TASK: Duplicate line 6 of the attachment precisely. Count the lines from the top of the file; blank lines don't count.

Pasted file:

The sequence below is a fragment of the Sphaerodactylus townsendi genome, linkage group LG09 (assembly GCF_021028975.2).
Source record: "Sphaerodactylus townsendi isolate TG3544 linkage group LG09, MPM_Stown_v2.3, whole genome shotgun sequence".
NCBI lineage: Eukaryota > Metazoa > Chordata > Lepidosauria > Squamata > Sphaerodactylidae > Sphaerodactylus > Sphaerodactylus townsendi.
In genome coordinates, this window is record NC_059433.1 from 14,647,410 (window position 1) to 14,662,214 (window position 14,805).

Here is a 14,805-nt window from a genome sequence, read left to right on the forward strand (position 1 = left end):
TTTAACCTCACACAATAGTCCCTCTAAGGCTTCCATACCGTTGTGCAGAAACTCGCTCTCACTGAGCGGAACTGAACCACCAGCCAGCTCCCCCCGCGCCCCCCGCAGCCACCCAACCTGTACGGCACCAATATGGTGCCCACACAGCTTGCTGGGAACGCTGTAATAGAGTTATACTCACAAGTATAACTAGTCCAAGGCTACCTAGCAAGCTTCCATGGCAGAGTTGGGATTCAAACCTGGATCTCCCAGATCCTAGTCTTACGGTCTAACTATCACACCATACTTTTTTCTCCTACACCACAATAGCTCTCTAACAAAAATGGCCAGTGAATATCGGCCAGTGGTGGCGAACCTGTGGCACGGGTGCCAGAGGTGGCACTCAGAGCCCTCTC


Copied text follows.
TTTAACCTCACACAATAGTCCCTCTAAGGCTTCCATACCGTTGTGCAGAAACTCGCTCTCACTGAGCGGAACTGAACCACCAGCCAGCTCCCCCCGCGCCCCCCGCAGCCACCCAACCTGTACGGCACCAATATGGTGCCCACACAGCTTGCTGGGAACGCTGTAATAGAGTTATACTCACAAGTATAACTAGTCCAAGGCTACCTAGCAAGCTTCCATGGCAGAGTTGGGATTCAAACCTGGATCTCCCAGATCCTAGTCTTACGGTCTAACTATCACACCATACTTTTTTCTCCTACACCACAATAGCTCTCTAACAAAAATGGCCAGTGAATATCGGCCAGTGGTGGCGAACCTGTGGCACGGGTGCCAGAGGTGGCACTCAGAGCCCTCTC